They are everywhere in the city, but you see them most often in the kitchens of restaurants, the corridors of hotels and motels, the cash-only businesses. They are Philadelphia’s undocumented immigrants and depending on who you ask, they are either a menace to society, a boon to the economy or an at-risk population taken advantage of by employers and businesses.
It’s obvious to anyone paying attention to Philadelphia’s shifting demographics that the Latino and Asian populations are expanding exponentially. A quick walk through South Philly’s nationally known Italian Market shows the majority of businesses are no longer Italian-owned, but are Latino- and Asian-run.
According to the U.S. Census, between 2000 and 2010, the city’s Latino/Hispanic population increased by 44 percent to 187,611 and its Asian population grew by 42 percent to 95,521. The racial breakdown of the city in 2012 was 44 percent black, 36 percent white, 13 percent Hispanic/Latino and 7 percent Asian. Within those demographics some people are also of mixed race.
When two racial groups nearly double in size in a decade’s time, it signals a change in the city overall–a change that will continue to manifest itself in myriad ways. One change that has occurred in Philadelphia is there are more undocumented workers and they are increasingly at risk.
The majority of those undocumented workers are Latinos, predominantly coming from Central America. On March 12, City Council held hearings about what Public Safety Director Michael Resnick called “the pernicious impact” of ICE (U.S. Immigration and Customs Enforcement) on “certain communities” in Philadelphia. The “communities” he referred to are overwhelmingly the Hispanic and Latino communities, although some Asians and Africans are also at risk.
For well over the decade of the expanding number of Hispanic/Latino Philadelphians, ICE has had a treacherous liaison with local law enforcement. Police and prison officials have been obligated to share data and hand over undocumented (and even documented) workers to ICE.
That ended last week when Mayor Michael Nutter agreed to sign an executive order barring PPD and local prison officials from honoring immigration detainers.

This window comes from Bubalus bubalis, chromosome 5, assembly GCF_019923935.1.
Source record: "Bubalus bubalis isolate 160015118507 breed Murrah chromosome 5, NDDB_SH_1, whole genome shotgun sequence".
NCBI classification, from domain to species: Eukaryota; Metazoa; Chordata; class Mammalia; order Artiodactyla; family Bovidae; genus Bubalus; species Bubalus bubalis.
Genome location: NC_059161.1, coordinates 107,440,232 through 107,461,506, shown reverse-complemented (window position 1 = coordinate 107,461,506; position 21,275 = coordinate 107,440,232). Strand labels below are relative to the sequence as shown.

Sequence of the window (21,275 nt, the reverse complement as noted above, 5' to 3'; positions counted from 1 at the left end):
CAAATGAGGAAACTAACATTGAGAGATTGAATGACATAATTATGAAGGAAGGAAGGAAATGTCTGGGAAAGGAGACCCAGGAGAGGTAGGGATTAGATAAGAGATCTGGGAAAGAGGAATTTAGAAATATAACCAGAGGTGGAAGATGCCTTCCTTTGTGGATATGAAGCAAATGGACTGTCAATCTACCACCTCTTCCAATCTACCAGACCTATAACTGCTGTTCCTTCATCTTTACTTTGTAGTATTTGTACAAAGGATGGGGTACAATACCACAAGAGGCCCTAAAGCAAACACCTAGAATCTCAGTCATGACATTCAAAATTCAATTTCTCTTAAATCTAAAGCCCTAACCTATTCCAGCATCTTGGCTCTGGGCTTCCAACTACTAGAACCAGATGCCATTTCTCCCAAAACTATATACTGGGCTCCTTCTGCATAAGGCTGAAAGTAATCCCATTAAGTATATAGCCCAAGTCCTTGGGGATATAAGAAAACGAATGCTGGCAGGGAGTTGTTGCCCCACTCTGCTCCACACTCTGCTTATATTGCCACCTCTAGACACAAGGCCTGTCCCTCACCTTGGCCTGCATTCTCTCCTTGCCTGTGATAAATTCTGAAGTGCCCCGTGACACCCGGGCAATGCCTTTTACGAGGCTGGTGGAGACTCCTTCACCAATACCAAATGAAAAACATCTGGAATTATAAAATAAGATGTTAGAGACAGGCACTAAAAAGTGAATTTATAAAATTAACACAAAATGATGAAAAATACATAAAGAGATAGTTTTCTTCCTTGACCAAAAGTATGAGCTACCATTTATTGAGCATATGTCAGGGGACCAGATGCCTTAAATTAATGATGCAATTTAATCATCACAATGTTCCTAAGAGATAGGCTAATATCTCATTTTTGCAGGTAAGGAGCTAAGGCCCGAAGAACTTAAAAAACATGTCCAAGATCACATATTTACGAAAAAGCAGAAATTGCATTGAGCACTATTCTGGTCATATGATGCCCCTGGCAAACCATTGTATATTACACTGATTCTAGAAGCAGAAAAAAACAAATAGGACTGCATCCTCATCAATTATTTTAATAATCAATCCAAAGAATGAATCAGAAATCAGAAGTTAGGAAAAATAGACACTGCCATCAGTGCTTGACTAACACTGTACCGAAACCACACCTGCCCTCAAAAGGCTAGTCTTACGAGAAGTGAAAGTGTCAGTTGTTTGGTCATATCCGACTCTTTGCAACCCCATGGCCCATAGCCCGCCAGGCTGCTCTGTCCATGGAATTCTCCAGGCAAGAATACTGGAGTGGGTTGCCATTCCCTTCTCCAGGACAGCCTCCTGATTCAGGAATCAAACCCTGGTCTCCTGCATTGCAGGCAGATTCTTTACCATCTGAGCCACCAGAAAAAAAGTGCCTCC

This means ICE could no longer simply request detention, nor will they be able to do so randomly. A warrant would be needed and grounds other than immigration status would be required.
The hearings didn’t make much news outside City Council or the local Latino community. Councilwoman Maria Quinones Sanchez called the new policy “huge” and “historic.” She said, “It shows what cities can do until Congress deals with comprehensive immigration reform.”
Councilman James Kenney said the new policy would exempt police from “doing the work of federal agents.”
Kenney also pointed out the problem that exists in the community: “When two young Mexican kids get into a fistfight and get hauled off to the Fourth [Police] District and there’s an ICE agent waiting in the lobby, that’s not right,” he asserted.
For several years now advocacy groups have been urging municipalities–particularly large cities with huge immigrant populations like Philadelphia–to rescind all quid pro quo actions between police and ICE. Other cities to enact similar bans are New York City, Newark, Miami, and New Orleans with the largest Latino communities in the country and San Francisco, with the largest Asian population.
Not surprisingly, conservatives here and throughout the nation decried the new policy, calling it a “gateway to amnesty” and that it would open the door to “criminal aliens.”
A small group at the City Council hearings held that view which was most popular during the Palmer Raids of the 1920s.
As philly.com reported, “John Ryan, Vince Weston, and Margaret Weston-Adelsberger held a banner promoting the group Victims of Illegal Alien Crime, voiac.org, which describes its mission as tracking crimes committed in the United States ‘by foreign nationals, including illegal aliens.’”
In his testimony before City Council, Ryan (seeming to forget his Irish forbears were vilified similarly a century ago) said Council members should not “yield to the
demands of leftist human rights groups” who want to “install radical-left mind control” and “embrace a world without borders.”